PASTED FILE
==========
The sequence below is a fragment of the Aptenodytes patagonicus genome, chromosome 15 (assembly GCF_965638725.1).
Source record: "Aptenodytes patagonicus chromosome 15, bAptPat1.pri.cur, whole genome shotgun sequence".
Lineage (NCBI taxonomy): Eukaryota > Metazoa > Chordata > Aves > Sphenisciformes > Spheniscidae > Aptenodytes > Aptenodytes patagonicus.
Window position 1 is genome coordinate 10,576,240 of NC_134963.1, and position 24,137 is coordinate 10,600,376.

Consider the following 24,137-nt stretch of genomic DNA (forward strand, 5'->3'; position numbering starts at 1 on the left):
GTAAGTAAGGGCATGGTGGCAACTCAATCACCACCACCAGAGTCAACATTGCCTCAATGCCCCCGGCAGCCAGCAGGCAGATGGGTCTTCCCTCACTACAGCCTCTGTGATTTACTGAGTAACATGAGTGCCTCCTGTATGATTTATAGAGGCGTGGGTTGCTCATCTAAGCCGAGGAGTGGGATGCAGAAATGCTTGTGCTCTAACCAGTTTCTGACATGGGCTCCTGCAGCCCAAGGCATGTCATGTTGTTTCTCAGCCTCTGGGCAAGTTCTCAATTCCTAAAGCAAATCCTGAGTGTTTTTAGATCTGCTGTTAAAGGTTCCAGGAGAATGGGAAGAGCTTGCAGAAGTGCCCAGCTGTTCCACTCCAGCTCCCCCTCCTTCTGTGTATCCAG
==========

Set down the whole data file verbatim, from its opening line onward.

The sequence below is a fragment of the Aptenodytes patagonicus genome, chromosome 15 (assembly GCF_965638725.1).
Source record: "Aptenodytes patagonicus chromosome 15, bAptPat1.pri.cur, whole genome shotgun sequence".
Lineage (NCBI taxonomy): Eukaryota > Metazoa > Chordata > Aves > Sphenisciformes > Spheniscidae > Aptenodytes > Aptenodytes patagonicus.
Window position 1 is genome coordinate 10,576,240 of NC_134963.1, and position 24,137 is coordinate 10,600,376.

Consider the following 24,137-nt stretch of genomic DNA (forward strand, 5'->3'; position numbering starts at 1 on the left):
GTAAGTAAGGGCATGGTGGCAACTCAATCACCACCACCAGAGTCAACATTGCCTCAATGCCCCCGGCAGCCAGCAGGCAGATGGGTCTTCCCTCACTACAGCCTCTGTGATTTACTGAGTAACATGAGTGCCTCCTGTATGATTTATAGAGGCGTGGGTTGCTCATCTAAGCCGAGGAGTGGGATGCAGAAATGCTTGTGCTCTAACCAGTTTCTGACATGGGCTCCTGCAGCCCAAGGCATGTCATGTTGTTTCTCAGCCTCTGGGCAAGTTCTCAATTCCTAAAGCAAATCCTGAGTGTTTTTAGATCTGCTGTTAAAGGTTCCAGGAGAATGGGAAGAGCTTGCAGAAGTGCCCAGCTGTTCCACTCCAGCTCCCCCTCCTTCTGTGTATCCAG